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Back to Section One | Back to Arts & Entertainment
posted Friday, April 8, 2011 - Volume 39 Issue 14
Organ power used well at Seattle Symphony
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Organ power used well at Seattle Symphony

by Rod Parke - SGN A&E Writer

Seattle Symphony and Chorale
March 31
Benaroya Hall


All too often at the Seattle Symphony we get a program with a mixture of well-rehearsed, beautifully played works sitting cheek to jowl with others that sound like noisy read-throughs. Such was the case at Thursday's concert, led by Gerard Schwarz.

We began with a beautiful, seldom heard 'Schicksalslied' ('Song of Destiny') by Johannes Brahms for chorus and orchestra. The Seattle Symphony Chorale sang with luscious tone and blended very well with the orchestra. A friend who knows the work well felt the middle section lacked some force and bite, but overall found it very well presented. It's not a long piece. There was a text printed in the program, but no supratitles to read. One can hope that the new leadership next season will see the organization brought into the modern age with supratitles for vocal works.

The main reason I attended this concert was to hear two works that can be heard really well only in a live performance. The orchestral complexity, added to the extreme use of the organ pedal notes, takes Richard Strauss' 'Also sprach Zarathustra' beyond the limits of most home sound systems. Its use in Stanley Kubrick's film 2001: A Space Odyssey pushed even most theater systems into distortion. (I saw it 13 times in theaters!) This time the opening pedal note (16 cycles per second, if I remember correctly) was loud enough to be felt physically & too loud to blend with the orchestra. In fact, a lack of proper balances plagued the whole performance. Despite the excellent playing of each section, the brilliant contrapuntal writing of Strauss was most often a loud mess, with each orchestra section fighting to be heard over the others. There was no tension or arch. Despite some momentary thrilling noises and the spectacular trumpet of David Gordon, this was the most boring 'Also sprach Zarathustra' I have ever heard.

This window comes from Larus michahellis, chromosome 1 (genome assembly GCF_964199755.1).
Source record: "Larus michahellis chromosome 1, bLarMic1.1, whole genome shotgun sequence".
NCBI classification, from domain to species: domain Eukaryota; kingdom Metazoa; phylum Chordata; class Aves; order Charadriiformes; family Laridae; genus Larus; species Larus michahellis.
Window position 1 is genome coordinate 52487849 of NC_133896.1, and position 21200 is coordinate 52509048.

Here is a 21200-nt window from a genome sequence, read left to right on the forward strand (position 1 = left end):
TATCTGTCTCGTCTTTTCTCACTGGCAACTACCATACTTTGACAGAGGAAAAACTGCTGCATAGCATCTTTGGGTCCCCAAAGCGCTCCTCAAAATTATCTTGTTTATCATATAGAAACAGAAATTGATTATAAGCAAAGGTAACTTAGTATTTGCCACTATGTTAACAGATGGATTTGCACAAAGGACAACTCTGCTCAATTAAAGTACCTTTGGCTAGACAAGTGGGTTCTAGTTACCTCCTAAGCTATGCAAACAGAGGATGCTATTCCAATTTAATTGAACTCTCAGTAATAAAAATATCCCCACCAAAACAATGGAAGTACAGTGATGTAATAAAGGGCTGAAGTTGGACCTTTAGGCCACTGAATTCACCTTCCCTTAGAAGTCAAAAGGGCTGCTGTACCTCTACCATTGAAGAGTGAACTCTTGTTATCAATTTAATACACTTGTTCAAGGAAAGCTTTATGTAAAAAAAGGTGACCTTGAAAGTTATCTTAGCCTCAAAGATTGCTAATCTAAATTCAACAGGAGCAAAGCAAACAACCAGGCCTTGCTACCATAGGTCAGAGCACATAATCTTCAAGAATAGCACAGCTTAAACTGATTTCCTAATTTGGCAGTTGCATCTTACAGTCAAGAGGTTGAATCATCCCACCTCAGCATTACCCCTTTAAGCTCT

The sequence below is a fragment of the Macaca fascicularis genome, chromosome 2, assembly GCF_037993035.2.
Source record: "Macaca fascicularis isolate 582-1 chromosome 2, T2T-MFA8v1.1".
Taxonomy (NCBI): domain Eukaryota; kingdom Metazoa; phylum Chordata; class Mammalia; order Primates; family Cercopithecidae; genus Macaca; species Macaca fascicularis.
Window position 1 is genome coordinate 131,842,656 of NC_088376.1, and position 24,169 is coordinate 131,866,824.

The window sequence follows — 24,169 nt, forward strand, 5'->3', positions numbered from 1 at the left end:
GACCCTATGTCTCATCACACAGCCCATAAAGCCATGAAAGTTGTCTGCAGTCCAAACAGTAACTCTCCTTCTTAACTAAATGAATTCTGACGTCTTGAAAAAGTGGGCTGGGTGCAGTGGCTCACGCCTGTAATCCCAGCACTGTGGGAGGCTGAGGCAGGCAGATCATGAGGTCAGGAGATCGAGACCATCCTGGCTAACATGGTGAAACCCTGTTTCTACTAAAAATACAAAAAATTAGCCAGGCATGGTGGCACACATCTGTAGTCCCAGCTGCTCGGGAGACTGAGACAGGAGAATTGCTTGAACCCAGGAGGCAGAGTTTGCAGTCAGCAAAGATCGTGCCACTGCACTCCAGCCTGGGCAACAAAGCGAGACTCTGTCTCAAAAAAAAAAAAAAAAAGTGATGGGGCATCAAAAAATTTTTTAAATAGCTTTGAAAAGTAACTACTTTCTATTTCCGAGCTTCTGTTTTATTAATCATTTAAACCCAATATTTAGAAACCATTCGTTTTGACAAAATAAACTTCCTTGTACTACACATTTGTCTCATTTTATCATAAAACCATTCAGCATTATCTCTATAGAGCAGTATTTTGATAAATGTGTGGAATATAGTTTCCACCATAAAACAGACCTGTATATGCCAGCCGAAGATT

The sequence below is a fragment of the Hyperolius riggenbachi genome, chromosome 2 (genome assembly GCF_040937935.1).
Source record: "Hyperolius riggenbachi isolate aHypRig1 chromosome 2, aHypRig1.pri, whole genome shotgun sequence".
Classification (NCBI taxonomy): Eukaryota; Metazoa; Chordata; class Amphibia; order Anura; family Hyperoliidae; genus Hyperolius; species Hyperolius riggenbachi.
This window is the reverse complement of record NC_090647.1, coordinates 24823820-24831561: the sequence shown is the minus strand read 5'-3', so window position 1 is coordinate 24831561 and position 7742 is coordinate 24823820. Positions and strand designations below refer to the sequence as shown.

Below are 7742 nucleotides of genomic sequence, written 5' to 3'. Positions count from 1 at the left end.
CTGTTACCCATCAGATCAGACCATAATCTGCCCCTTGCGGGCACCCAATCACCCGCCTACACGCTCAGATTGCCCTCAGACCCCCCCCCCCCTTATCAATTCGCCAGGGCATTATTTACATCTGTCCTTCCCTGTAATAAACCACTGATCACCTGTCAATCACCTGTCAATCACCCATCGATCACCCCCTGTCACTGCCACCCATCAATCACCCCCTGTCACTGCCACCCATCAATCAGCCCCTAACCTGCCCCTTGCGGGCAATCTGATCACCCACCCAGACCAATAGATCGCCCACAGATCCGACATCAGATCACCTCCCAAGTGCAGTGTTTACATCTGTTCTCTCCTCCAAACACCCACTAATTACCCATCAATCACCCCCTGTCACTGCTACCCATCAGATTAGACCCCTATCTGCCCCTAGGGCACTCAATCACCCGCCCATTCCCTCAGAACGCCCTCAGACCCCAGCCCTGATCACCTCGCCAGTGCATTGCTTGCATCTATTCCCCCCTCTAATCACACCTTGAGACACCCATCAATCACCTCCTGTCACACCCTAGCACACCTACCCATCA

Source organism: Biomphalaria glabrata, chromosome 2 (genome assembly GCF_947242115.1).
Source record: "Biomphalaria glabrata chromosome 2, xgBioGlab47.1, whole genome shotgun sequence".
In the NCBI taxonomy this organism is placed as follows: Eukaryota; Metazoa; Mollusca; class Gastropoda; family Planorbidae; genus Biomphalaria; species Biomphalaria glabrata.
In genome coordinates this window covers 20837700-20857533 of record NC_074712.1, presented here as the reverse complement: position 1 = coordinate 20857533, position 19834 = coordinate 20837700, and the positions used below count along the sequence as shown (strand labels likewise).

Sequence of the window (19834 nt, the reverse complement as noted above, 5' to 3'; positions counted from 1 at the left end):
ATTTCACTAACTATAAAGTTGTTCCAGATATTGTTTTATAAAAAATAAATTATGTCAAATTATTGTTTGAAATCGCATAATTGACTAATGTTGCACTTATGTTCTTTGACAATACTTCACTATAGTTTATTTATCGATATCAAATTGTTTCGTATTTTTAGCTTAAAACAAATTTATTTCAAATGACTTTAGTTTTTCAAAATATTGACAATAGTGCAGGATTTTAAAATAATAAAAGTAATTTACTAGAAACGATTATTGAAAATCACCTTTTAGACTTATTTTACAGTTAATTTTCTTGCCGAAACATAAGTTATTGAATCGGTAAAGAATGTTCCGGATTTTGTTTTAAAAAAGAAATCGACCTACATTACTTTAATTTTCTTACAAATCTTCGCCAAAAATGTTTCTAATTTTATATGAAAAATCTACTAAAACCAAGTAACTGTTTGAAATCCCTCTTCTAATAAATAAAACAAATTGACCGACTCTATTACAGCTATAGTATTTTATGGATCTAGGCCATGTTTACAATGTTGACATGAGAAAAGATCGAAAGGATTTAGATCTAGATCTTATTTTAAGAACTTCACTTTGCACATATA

The lack of orchestral polish in the Strauss could not have been more starkly contrasted by the lovely sound of the organically balanced and beautifully shaped playing in the other organ-featured work of the program. Camille Saint-Saëns' famous 'Organ Symphony,' the 'Symphony No. 3 in C minor' was clearly well-rehearsed, and its sonorities, while less complex than Strauss', were realized with a warmth and finish that was a delight throughout the work. Once again there were moments when the organ pedal was too prominent, but generally Joseph Adam chose effective registrations and played with his usual aplomb.

Both Strauss and Saint-Saëns made the difficult job of writing for the combination of organ with orchestra seem natural and deceptively easy. Of the few other composers who attempted it, I can think of only Handel, Poulenc, and Félix Alexandre Guilmant who succeeded brilliantly. Other worthy composers like Alan Hovhaness tried (in a special commission from the Seattle Symphony) and failed to use the organ well in the orchestral context.

Before the 'Organ Symphony,' we were treated to a short but delightful work commissioned by the SSO from David Schiff (b. 1945) to commemorate Gerard Schwarz' farewell season. Scored originally for solo trumpet, horns, percussion, and strings, the composer and Schwarz decided to have the work played here by the entire trumpet section, passing off the solos among the four trumpeters. This worked very well. The piece, both jazzy and Latin in character, was light and a lot of fun.

Reviewer Rod Parke can be reached at rmp62@columbia.edu.

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